This entire battle royal erupted over an idea: What does it mean to be a progressive? Now, I don’t have a dog in that fight since I think of all generations ours is less entitled to wear the label than any other because ours has abandoned nearly every moral sense of either a starting place or a destination. What are we progressing toward, except more and more confusion? Be that as it may, Smiley, West and Dyson care a lot about it and care a lot about whether President Obama can rightly be described as “the most progressive President since…” or described in any categorical sense as a “progressive.”
An entire worldview and a host of priorities lie behind this label. For African-American Christians, the debate unearths that consternation many of us have felt with the Obama presidency. On the one hand, we share in the country’s pride at electing its first African-American president (Bill Clinton notwithstanding). On the other hand, as Christians, Obama’s morally suspect progressivism is evident in his support of abortion, which claims the lives of millions of African-American children in the womb, and his support of gay marriage, which rejects any biblical notion of sexual morality, marriage, and the gospel. The very consternation we feel echoes the truth that this man’s ideas matter a lot. For my part, Obama is no question a progressive, but perhaps not that kind of progressive for some.
- Hegemonies Self-Destruct.
Which brings me to another observation. The argument as to whether Obama is that kind of progressive is really about the continuance of a Black and liberal hegemony. There continues to be raging fist fight about what it means to be “Black” and about what it means to be “Black” in political associations. What West and Dyson are arguing about, in part, is whether Obama is the right kind of “Black” when it comes to their respective definitions of “progressive.”
West wants the dominant view of progressive to require a populist, “I’m for the little man” and “I reject Wall Street” commitment. After all, the masses of Black folks are little men, have nots in need of a champion at the highest levels. Dyson, willing to be more pragmatic and incrementalist in his definition, wants room for an Obama who campaigns left and governs moderate.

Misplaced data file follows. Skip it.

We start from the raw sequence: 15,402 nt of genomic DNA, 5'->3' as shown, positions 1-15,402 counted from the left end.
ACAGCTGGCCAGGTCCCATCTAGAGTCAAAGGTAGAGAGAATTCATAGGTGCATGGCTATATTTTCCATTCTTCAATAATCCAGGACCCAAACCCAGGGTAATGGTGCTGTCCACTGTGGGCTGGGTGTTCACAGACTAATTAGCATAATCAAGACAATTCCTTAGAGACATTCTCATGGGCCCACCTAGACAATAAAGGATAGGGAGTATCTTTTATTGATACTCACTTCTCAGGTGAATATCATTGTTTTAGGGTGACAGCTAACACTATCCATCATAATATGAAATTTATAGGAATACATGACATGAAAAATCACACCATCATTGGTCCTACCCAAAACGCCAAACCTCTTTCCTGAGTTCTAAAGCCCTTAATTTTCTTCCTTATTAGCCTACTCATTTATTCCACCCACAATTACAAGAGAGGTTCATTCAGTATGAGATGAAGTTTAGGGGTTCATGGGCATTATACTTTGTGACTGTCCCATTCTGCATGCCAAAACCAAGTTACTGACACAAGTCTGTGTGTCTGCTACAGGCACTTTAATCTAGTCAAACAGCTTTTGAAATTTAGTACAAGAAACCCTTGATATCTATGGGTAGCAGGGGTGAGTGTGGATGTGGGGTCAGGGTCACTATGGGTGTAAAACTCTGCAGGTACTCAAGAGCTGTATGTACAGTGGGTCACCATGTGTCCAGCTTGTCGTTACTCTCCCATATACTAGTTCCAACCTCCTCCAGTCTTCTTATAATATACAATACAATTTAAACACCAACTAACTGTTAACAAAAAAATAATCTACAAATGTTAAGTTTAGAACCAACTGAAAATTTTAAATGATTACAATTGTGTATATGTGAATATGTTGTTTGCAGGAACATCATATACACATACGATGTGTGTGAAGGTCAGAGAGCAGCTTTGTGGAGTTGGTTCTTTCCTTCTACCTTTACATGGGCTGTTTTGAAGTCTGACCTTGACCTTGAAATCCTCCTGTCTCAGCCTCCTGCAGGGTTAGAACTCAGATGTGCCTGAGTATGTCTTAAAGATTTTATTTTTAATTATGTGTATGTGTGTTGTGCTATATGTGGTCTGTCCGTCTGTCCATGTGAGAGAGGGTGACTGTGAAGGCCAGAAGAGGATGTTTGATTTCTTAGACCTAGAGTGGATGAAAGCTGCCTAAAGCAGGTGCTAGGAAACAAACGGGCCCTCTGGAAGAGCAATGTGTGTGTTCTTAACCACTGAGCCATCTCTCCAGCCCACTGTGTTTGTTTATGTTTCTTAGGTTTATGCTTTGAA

But here’s the danger with either position if it’s made dominant and exclusive: it ultimately eats its young. That’s what we’re watching as we watch these two duke it out. The “father” West snarls angrily at the son for not going into the company business, while the “son” Dyson demands his inheritance and runs off into a far country. The insistence that there’s one way to be “progressive” or “Black” eventually suffocates everyone in the family or forces some to flee. These two towering intellects ought to know that, and knowing this ought to influence their willingness to admit a wider range of options. To continue as if there’s only room for one will eventually mean there’s room for none. The weight of the hegemony crushes all beneath it.
The lesson: Don’t so narrowly define “Blackness” that you start to throw people away or crush them under your domineering assumptions. Blackness, like beauty, is in the eye of the beholder. But we have no right or ability to make others behold what we do. Our sight is too short.
- Reconcile Quickly
Jesus says something about this in Matthew 5:
“23 So if you are offering your gift at the altar and there remember that your brother has something against you, 24 leave your gift there before the altar and go. First be reconciled to your brother, and then come and offer your gift. 25 Come to terms quickly with your accuser while you are going with him to court, lest your accuser hand you over to the judge, and the judge to the guard, and you be put in prison. 26 Truly, I say to you, you will never get out until you have paid the last penny.”
West and Dyson have long regarded one another as bruthas and as Christian brothers. Now they have something against one another. It seems their worship will be hindered until or unless they leave their offerings to God at the altar and put things back together. This should happen quickly before they arrive in a more severe court than the court of public opinion. Sometimes fights need to be public and sometimes they need to be serious. As we watch this one unfold, we might ask if our own fights need to be so.